President Barack Obama deserves credit for conducting a thorough review of U.S. aims in Afghanistan and Pakistan, and for adapting means and ends. Rather than an indefinite military mission with large numbers of U.S. troops, a key component of Obama’s strategy announced last week is to increase assistance and training of Afghan forces to ensure the Afghans do not become dependent on foreign troops for their security.
Left unanswered in the president’s plan is the number of U.S. troops that will ultimately be deployed in support of his new strategy. Classic counterinsurgency doctrine would call for several hundred thousand security personnel in a country the size of Afghanistan. In Senate testimony on April 1, chief of U.S. Central Command, General David Petraeus, disclosed that American commanders in Afghanistan have requested 10,000 more troops to help fight the Taliban. “If you assume there is an insurgency throughout the country,” Petraeus told the panel, “you need more forces.”
The President should strongly resist any calls to add more troops. With the increases announced last Friday, along with those already programmed, the U.S. military presence will exceed 60,000 by summer. That is more than enough troops to carry out the focused mission of training Afghan forces and building the Afghan government’s ability to secure their country.
Obama’s plan to continue building up the Afghan National Army (ANA) to 134,000 does not go far enough, but it is a step in the right direction. Afghan Defense Minister Abdul Rahim Wardak wants to increase the number of police officers, commandos, and border guards to bring the total number of Afghan security forces to 400,000. Maintaining a force that large would alone cost from $10 billion to $20 billion over the next six or seven years. For 2008, Afghanistan’s GDP was $12.85 billion.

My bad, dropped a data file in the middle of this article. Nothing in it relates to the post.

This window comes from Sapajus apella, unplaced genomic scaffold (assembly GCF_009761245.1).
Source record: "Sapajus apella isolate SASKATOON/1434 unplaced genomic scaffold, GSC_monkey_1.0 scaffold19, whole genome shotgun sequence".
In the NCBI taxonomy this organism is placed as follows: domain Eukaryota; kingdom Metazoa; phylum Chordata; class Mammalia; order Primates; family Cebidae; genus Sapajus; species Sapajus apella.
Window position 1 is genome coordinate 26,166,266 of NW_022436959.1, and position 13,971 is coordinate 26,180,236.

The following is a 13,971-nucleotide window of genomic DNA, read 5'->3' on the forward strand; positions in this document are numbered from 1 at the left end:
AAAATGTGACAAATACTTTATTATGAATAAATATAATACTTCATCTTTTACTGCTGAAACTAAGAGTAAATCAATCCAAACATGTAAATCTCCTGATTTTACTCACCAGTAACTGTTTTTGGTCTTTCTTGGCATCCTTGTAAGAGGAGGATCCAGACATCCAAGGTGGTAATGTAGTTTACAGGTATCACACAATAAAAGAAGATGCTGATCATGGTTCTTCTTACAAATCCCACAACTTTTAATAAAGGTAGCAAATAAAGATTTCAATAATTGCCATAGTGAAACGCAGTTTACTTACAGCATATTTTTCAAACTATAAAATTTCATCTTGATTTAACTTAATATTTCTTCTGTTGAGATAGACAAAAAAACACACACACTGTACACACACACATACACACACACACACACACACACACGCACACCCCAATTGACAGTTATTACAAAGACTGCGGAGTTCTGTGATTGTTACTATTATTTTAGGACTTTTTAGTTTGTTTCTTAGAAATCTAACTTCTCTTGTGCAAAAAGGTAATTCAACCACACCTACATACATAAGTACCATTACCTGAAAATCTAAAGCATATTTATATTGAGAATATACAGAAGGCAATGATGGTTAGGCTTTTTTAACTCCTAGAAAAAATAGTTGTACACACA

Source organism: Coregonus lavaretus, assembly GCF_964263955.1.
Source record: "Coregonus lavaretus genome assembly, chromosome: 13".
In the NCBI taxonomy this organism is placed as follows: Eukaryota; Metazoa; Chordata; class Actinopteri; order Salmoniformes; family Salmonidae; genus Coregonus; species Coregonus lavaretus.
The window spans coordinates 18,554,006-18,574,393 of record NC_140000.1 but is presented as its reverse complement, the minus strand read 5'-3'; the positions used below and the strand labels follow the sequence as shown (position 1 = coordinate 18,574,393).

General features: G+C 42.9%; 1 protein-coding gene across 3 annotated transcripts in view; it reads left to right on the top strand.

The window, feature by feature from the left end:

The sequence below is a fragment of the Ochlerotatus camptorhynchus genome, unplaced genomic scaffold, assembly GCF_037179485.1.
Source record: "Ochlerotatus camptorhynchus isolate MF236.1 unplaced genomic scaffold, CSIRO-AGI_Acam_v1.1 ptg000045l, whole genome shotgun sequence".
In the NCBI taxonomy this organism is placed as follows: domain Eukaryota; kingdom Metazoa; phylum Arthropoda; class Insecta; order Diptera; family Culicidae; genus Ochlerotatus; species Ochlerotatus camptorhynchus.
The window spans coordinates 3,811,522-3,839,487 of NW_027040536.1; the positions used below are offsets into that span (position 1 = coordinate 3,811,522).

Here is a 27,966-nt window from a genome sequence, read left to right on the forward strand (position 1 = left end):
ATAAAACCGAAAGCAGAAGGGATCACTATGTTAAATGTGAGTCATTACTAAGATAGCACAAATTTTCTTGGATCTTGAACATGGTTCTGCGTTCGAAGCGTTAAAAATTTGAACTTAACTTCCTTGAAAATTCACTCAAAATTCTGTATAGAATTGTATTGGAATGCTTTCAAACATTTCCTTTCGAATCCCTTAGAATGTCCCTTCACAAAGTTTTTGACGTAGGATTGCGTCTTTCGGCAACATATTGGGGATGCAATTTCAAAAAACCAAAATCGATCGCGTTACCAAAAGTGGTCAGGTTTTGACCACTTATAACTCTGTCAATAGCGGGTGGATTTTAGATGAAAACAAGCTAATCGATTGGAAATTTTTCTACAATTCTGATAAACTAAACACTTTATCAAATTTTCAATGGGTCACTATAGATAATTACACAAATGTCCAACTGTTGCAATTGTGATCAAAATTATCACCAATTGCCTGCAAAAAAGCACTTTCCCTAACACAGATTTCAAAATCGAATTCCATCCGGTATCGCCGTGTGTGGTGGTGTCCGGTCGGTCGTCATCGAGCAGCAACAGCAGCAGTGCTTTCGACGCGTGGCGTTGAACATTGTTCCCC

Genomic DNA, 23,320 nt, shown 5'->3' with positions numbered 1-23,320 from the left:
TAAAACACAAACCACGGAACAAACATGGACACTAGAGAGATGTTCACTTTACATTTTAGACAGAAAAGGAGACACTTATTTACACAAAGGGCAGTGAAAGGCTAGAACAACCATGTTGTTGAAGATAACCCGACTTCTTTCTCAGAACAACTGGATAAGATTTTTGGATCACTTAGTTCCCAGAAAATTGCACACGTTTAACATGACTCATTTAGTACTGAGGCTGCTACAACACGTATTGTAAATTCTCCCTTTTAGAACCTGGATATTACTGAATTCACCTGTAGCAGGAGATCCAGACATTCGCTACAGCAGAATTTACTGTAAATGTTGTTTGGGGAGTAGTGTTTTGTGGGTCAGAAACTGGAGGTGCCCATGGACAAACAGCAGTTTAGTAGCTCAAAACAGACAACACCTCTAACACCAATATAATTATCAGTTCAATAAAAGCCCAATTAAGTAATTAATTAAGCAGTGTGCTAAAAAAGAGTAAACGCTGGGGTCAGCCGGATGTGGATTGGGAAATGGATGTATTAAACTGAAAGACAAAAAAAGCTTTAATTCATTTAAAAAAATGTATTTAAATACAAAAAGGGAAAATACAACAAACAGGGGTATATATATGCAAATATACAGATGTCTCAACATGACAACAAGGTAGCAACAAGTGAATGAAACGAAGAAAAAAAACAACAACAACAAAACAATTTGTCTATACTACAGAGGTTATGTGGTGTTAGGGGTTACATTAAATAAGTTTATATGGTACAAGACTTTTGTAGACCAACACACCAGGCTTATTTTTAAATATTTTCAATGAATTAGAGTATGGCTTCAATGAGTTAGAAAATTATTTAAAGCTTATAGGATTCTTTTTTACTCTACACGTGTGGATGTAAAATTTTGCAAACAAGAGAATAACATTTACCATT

The security services, including the undermanned and poorly equipped Afghan National Police, must develop their capabilities across tribal and ethnic lines. Many Pashtun, Uzbek, Hazara, and Tajik security personnel have stronger loyalties to families, tribes, clan and ethnic groups than to the unifying force of an army or police unit.
Americans will be essential partners for the Afghans. But our assistance must be targeted, results‐based, and tied to clear, achievable metrics. Benchmarks should include determining how many Afghan security forces can operate independent of coalition forces and ensuring that Afghans take the lead in land‐based military operations so that Western forces can eventually take a back seat.
Equally significant to bolstering Afghan security forces is the narrowed focus on al Qaeda and the circumstances in neighboring Pakistan. Since 2001, al Qaeda has shifted its leadership across the border into that country’s rugged northwest, where the United States does not have (and should not have) a large military footprint.
Washington has only limited leverage over Islamabad. It still relies on Pakistan for the security of its supply lines into Afghanistan and for intelligence on militant activity along its border. An attack this past weekend on a police training center in Lahore, in eastern Pakistan, hundreds of miles away from the Afghan border, was reportedly carried out Baitullah Mehsud’s Tehrik‐e‐Taliban Pakistan, a tribal‐based militant group possibly behind the assassination of Pakistani politician Benazir Bhutto. This attack highlights that Islamabad’s loss of control in the tribal areas now threatens the Punjabi heartland. It also underscores the importance (and budding opportunity) for Obama to work more closely with Pakistan’s civilian and military leaders who may finally come to appreciate the urgent need to eliminate violent extremism throughout their country.
As the war in Afghanistan rages on, Obama should be skeptical of any suggestions that the defeat of al Qaeda depends upon a massive troop presence. Globally, the United States has degraded al Qaeda’s ability to pull off another 9/11 by employing operations that look a lot like police detective work. Most of the greatest successes scored against al Qaeda, such as the snatch‐and‐grab operations that netted Khalid Sheik Mohammed and Ramzi bin al Shibh, have not relied on large numbers of U.S. troops. Intelligence sharing and close cooperation with foreign law enforcement and intelligence agencies have done more to round up suspected terrorists than blunt military force.
Committing still more troops to Afghanistan would only weaken the authority of Afghan leaders and undermine our ability to deal with security challenges elsewhere in the world.